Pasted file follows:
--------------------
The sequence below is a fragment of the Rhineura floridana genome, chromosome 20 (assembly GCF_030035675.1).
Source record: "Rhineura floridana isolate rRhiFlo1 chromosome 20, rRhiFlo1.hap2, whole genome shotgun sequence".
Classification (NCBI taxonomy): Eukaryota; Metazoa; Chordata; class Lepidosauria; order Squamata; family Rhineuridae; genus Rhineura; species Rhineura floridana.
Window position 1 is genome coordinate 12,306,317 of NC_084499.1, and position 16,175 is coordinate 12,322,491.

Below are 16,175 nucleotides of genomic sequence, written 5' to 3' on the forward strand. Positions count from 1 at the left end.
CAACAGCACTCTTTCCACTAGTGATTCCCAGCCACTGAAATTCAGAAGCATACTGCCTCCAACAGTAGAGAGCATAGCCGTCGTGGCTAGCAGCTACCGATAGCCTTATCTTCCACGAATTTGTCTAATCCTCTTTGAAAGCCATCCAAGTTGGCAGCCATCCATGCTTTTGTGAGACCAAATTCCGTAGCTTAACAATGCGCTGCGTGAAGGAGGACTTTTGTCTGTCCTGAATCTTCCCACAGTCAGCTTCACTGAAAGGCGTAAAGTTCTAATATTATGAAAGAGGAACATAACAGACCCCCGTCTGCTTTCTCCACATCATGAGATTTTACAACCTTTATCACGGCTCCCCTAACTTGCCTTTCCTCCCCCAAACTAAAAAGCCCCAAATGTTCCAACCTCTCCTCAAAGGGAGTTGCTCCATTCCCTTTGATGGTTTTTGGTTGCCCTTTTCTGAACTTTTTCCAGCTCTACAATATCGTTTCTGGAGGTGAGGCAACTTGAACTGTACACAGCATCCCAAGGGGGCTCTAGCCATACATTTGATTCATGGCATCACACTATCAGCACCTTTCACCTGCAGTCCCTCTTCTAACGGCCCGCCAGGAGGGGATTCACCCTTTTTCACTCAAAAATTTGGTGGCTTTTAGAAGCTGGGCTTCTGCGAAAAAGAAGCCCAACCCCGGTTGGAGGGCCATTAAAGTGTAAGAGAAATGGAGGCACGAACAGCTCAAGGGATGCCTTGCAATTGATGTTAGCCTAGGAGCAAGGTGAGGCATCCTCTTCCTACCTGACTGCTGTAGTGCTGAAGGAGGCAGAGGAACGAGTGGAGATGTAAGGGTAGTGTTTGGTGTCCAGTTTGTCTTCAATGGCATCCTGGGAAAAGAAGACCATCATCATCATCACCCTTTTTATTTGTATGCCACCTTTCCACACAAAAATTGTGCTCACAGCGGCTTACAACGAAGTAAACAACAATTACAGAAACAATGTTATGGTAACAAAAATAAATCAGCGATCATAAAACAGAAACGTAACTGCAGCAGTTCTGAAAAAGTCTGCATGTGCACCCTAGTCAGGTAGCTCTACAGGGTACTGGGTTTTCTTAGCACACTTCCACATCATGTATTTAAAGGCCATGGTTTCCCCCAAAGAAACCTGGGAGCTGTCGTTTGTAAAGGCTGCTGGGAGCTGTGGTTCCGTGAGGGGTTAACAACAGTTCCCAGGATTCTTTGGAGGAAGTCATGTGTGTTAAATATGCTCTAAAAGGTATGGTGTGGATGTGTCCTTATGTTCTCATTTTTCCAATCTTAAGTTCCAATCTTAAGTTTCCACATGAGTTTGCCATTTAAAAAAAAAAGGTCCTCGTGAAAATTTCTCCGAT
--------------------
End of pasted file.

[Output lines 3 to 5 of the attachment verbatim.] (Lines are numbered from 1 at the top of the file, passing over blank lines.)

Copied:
Classification (NCBI taxonomy): Eukaryota; Metazoa; Chordata; class Lepidosauria; order Squamata; family Rhineuridae; genus Rhineura; species Rhineura floridana.
Window position 1 is genome coordinate 12,306,317 of NC_084499.1, and position 16,175 is coordinate 12,322,491.

Below are 16,175 nucleotides of genomic sequence, written 5' to 3' on the forward strand. Positions count from 1 at the left end.